- Circles. In the Basic Dungeon, there are some 20' wide circular areas, each one a dead-end with no door (4 of these). There are a few 30' wide round areas (3 of these), in each case the nexus of 4 diagonal corridors. As noted earlier, the Lower Dungeons have some 30' wide circular rooms (3) that are almost totally disconnected from their surroundings. There are also 3 zones of sweeping, curved corridor around these areas.
- Triangles. Where a diagonal corridor is placed, this tends to create a triangular room on each side, at least in the Basic Dungeon sections (or else possibly a trapezoid; see below). Practically all of these are right-angle isosceles triangles (i.e., a right angle and two equal sides; or, a 45-45-90 degree triangle). Generally, the two equal legs are on the cardinal axes, with the hypotenuse on the diagonal -- in the Basic Dungeon, this is true 46/53 = 87% of the time, while in the Lower Dungeons it's only true 14/27 = 52% of the time. In the Lower Dungeons, it's common to construct triangular rooms by chopping a 20x20' square room in half (5 instances) or to cut one large "cardinal" triangle into two smaller "off-cardinal" triangles (3 instances).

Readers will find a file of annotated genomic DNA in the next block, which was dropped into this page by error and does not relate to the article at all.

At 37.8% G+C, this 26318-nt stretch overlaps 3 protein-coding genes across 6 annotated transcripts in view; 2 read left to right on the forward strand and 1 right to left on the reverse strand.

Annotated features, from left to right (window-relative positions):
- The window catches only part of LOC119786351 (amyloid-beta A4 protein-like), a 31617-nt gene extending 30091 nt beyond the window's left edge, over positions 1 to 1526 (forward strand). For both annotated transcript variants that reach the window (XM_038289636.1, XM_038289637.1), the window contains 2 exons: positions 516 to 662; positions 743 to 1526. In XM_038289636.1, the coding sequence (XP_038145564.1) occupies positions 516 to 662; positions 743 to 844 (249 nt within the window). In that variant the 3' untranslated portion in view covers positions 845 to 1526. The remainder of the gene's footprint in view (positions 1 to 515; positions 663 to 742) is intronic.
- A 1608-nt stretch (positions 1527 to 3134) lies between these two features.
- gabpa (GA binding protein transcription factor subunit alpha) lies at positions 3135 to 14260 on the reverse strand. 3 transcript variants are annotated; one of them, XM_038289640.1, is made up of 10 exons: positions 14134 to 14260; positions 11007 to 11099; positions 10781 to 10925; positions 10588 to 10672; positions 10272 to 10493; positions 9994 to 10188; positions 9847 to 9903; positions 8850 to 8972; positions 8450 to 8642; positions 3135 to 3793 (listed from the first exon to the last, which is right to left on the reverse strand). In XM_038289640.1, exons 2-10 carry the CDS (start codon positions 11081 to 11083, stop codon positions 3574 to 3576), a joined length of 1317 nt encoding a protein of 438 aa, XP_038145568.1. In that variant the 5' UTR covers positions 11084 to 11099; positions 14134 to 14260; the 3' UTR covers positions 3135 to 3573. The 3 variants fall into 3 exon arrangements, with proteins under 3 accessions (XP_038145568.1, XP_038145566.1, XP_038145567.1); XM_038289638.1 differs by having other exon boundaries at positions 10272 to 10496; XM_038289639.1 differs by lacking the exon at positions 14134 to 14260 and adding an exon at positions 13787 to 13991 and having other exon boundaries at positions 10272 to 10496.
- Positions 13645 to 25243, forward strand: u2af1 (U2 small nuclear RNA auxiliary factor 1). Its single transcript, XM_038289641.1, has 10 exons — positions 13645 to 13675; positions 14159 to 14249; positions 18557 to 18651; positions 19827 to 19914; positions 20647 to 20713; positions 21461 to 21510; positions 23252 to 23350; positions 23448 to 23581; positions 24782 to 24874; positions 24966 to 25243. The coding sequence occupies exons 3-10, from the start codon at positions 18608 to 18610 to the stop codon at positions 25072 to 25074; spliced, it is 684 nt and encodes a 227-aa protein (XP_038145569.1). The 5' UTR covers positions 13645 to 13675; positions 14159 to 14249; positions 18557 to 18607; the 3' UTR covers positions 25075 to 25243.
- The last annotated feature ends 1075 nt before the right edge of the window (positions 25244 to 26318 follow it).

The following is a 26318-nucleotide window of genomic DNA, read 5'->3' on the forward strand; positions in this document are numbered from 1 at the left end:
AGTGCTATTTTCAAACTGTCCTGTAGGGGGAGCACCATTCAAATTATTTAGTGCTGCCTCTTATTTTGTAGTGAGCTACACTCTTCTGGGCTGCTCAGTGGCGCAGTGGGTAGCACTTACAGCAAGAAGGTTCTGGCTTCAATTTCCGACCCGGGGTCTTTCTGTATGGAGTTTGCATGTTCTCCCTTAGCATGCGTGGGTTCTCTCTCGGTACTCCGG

- Trapezoids. Where a diagonal corridor doesn't create a triangular room to the side, it might create a right-angle trapezoid -- almost a rectangle, but with one diagonal wall (at least in the Basic Dungeon). In almost every case of this, 3 walls are connected by right angles and lay in the cardinal directions; the 4th connecting wall is on the 45-degree diagonal.
- Octagons. There are several locations in the Basic Dungeon (5) with 30'-wide octagons, always used in a similar fashion to the 30' circles -- as the junction for a 4-way corridor intersection. In these cases, the corridors are always running in the cardinal directions (not diagonal).
- Stepwise. This would be a room that was perhaps trying to be triangular or trapezoidal, but was made "pixellated", with one or two of the walls running zig-zag along the boundaries between grid squares. This happens several times (6) in the Lower Dungeons.
Typical usage of each of these element types can be seen below: